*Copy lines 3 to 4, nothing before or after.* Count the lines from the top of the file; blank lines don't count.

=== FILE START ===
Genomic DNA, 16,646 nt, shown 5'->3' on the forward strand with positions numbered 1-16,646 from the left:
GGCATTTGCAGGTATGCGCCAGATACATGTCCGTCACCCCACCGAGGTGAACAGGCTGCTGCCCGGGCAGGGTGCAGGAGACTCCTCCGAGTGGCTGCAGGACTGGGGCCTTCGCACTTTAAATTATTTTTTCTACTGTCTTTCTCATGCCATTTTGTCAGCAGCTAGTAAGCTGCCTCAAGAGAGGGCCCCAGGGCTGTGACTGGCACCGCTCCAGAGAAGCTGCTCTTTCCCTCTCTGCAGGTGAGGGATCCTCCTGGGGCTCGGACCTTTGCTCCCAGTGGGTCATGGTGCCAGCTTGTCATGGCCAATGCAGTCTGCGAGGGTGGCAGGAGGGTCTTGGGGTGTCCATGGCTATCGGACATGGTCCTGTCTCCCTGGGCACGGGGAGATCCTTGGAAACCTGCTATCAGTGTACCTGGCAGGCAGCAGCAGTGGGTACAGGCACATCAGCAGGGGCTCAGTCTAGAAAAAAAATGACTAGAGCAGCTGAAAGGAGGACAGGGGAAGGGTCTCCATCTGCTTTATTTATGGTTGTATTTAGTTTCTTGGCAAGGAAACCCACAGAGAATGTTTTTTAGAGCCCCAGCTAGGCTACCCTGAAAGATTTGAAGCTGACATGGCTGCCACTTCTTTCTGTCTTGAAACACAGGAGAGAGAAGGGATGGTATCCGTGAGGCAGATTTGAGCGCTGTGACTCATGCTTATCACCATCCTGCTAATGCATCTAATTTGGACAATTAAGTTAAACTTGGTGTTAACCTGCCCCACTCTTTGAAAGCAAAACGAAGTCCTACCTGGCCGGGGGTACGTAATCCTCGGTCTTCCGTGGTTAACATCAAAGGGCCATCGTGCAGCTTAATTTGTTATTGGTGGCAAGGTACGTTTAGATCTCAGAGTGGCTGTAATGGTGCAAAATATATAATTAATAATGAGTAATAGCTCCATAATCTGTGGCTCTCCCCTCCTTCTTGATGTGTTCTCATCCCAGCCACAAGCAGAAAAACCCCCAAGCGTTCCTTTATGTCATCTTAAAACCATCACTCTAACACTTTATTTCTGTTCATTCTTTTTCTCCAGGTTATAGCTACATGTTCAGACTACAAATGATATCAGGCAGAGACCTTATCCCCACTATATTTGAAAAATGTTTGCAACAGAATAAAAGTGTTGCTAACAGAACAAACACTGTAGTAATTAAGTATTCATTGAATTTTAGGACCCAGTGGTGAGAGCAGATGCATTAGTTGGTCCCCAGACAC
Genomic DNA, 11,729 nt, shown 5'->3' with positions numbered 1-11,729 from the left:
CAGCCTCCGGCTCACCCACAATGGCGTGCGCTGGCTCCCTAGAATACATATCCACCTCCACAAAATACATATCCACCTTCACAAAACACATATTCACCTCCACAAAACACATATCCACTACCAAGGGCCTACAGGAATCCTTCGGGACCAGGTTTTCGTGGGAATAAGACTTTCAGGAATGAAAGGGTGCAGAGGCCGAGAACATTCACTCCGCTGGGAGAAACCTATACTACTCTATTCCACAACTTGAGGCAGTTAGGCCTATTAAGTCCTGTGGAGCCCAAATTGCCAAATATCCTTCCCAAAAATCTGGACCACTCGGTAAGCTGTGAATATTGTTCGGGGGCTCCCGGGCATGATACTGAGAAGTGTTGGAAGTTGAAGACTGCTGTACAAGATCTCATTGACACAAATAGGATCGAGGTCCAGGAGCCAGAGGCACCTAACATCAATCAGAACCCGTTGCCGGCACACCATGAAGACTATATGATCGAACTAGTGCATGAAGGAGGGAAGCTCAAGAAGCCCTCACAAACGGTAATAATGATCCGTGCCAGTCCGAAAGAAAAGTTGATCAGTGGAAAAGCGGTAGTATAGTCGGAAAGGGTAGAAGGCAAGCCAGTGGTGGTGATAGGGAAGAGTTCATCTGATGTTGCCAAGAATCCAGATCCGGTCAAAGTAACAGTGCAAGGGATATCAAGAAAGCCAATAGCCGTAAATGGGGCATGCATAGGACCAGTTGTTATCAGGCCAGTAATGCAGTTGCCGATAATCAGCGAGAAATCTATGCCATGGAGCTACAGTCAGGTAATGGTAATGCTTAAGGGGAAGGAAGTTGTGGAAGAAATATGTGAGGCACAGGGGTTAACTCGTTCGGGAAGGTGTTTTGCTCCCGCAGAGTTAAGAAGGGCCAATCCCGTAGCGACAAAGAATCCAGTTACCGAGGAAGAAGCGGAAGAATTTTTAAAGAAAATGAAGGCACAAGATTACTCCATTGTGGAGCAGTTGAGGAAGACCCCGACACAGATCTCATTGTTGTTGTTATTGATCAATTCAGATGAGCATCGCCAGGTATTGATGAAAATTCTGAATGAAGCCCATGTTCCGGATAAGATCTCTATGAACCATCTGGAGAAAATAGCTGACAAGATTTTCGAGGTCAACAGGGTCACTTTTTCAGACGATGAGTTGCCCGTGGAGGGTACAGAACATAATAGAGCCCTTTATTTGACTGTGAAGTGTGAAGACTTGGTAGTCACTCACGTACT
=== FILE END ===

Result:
Genomic DNA, 11,729 nt, shown 5'->3' with positions numbered 1-11,729 from the left:
CAGCCTCCGGCTCACCCACAATGGCGTGCGCTGGCTCCCTAGAATACATATCCACCTCCACAAAATACATATCCACCTTCACAAAACACATATTCACCTCCACAAAACACATATCCACTACCAAGGGCCTACAGGAATCCTTCGGGACCAGGTTTTCGTGGGAATAAGACTTTCAGGAATGAAAGGGTGCAGAGGCCGAGAACATTCACTCCGCTGGGAGAAACCTATACTACTCTATTCCACAACTTGAGGCAGTTAGGCCTATTAAGTCCTGTGGAGCCCAAATTGCCAAATATCCTTCCCAAAAATCTGGACCACTCGGTAAGCTGTGAATATTGTTCGGGGGCTCCCGGGCATGATACTGAGAAGTGTTGGAAGTTGAAGACTGCTGTACAAGATCTCATTGACACAAATAGGATCGAGGTCCAGGAGCCAGAGGCACCTAACATCAATCAGAACCCGTTGCCGGCACACCATGAAGACTATATGATCGAACTAGTGCATGAAGGAGGGAAGCTCAAGAAGCCCTCACAAACGGTAATAATGATCCGTGCCAGTCCGAAAGAAAAGTTGATCAGTGGAAAAGCGGTAGTATAGTCGGAAAGGGTAGAAGGCAAGCCAGTGGTGGTGATAGGGAAGAGTTCATCTGATGTTGCCAAGAATCCAGATCCGGTCAAAGTAACAGTGCAAGGGATATCAAGAAAGCCAATAGCCGTAAATGGGGCATGCATAGGACCAGTTGTTATCAGGCCAGTAATGCAGTTGCCGATAATCAGCGAGAAATCTATGCCATGGAGCTACAGTCAGGTAATGGTAATGCTTAAGGGGAAGGAAGTTGTGGAAGAAATATGTGAGGCACAGGGGTTAACTCGTTCGGGAAGGTGTTTTGCTCCCGCAGAGTTAAGAAGGGCCAATCCCGTAGCGACAAAGAATCCAGTTACCGAGGAAGAAGCGGAAGAATTTTTAAAGAAAATGAAGGCACAAGATTACTCCATTGTGGAGCAGTTGAGGAAGACCCCGACACAGATCTCATTGTTGTTGTTATTGATCAATTCAGATGAGCATCGCCAGGTATTGATGAAAATTCTGAATGAAGCCCATGTTCCGGATAAGATCTCTATGAACCATCTGGAGAAAATAGCTGACAAGATTTTCGAGGTCAACAGGGTCACTTTTTCAGACGATGAGTTGCCCGTGGAGGGTACAGAACATAATAGAGCCCTTTATTTGACTGTGAAGTGTGAAGACTTGGTAGTCACTCACGTACT